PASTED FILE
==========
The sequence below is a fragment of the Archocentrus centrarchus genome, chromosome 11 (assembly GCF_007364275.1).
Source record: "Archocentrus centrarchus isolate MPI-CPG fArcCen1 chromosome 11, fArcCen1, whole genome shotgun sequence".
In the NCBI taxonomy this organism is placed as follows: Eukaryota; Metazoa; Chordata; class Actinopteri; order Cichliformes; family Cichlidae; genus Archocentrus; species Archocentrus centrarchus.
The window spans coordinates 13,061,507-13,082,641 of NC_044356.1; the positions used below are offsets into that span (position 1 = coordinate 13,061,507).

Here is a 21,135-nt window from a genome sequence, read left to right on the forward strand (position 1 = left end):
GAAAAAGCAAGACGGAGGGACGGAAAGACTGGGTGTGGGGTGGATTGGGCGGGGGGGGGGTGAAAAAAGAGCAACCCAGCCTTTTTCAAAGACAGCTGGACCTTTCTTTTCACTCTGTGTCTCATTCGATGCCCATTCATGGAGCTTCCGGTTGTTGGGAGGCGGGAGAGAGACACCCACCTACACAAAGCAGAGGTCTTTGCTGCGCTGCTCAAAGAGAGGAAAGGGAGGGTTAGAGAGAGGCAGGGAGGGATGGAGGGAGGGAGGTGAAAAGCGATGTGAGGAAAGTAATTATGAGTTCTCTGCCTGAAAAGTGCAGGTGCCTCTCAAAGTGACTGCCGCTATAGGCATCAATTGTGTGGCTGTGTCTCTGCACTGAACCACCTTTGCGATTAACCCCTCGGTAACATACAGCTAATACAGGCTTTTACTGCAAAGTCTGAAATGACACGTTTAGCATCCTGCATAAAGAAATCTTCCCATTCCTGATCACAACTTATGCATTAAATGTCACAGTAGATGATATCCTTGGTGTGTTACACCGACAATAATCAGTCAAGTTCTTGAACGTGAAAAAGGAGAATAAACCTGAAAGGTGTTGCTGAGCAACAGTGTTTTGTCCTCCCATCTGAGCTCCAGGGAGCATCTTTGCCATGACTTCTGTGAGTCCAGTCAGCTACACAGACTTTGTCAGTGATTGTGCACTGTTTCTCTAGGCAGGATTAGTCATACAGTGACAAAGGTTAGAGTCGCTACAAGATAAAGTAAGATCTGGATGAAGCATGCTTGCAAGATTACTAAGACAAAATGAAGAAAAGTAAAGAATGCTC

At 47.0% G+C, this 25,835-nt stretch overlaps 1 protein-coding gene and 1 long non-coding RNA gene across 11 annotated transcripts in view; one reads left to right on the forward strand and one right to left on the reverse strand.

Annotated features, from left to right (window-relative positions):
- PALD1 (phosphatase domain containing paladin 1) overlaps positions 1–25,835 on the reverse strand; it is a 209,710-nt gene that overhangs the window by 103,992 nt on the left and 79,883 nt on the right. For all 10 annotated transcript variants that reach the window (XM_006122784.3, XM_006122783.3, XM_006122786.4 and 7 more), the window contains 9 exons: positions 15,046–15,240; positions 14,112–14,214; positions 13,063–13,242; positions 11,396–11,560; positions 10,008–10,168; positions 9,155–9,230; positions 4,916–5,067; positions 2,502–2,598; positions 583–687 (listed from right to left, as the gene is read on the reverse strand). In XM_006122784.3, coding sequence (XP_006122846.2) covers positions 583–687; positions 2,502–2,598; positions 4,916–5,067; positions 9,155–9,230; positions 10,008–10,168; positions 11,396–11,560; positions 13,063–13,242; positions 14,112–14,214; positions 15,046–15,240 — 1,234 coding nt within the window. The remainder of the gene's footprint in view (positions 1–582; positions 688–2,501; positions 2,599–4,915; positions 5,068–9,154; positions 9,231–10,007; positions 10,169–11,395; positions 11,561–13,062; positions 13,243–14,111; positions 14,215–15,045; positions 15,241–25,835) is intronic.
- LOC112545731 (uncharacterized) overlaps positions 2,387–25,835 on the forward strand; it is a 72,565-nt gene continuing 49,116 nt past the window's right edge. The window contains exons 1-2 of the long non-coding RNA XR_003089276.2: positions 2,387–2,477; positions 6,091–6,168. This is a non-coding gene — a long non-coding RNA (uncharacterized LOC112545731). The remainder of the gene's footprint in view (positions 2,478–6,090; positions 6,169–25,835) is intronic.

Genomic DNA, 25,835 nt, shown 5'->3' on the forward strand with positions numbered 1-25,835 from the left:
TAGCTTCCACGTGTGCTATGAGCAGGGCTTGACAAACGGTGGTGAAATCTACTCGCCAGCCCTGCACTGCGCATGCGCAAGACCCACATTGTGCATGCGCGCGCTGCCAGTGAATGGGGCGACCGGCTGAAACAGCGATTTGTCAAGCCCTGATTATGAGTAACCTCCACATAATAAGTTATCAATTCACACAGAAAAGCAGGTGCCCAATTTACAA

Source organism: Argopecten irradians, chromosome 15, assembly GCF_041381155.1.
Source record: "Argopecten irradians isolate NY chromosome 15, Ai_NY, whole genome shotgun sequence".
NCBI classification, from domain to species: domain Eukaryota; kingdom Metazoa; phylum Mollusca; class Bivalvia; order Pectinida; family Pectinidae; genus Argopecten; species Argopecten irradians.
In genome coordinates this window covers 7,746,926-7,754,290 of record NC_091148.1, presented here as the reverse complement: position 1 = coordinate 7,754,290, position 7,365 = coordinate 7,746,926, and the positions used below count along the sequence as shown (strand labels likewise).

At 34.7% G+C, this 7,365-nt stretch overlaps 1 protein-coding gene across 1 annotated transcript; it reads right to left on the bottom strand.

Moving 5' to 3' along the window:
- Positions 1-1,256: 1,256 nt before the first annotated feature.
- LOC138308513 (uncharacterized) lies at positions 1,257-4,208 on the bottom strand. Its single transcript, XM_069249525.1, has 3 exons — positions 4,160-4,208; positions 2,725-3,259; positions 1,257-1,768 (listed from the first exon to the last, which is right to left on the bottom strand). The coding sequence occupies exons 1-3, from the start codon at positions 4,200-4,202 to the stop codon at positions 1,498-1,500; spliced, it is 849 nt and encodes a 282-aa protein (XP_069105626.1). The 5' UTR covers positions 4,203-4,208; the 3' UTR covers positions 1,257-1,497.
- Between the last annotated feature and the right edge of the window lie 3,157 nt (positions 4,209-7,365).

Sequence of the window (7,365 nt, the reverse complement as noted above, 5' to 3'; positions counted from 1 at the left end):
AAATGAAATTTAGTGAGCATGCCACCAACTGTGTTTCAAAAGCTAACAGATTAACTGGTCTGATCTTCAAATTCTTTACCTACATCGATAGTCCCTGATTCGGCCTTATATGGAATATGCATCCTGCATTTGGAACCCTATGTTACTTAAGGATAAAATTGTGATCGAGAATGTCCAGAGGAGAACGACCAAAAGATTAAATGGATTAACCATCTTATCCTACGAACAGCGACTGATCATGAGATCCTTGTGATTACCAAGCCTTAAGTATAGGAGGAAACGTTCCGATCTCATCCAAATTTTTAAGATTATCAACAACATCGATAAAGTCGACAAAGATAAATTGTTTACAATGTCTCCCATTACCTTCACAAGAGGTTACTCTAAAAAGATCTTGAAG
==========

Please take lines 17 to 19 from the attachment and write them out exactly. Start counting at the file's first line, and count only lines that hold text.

At 34.7% G+C, this 7,365-nt stretch overlaps 1 protein-coding gene across 1 annotated transcript; it reads right to left on the bottom strand.

Moving 5' to 3' along the window:
- Positions 1-1,256: 1,256 nt before the first annotated feature.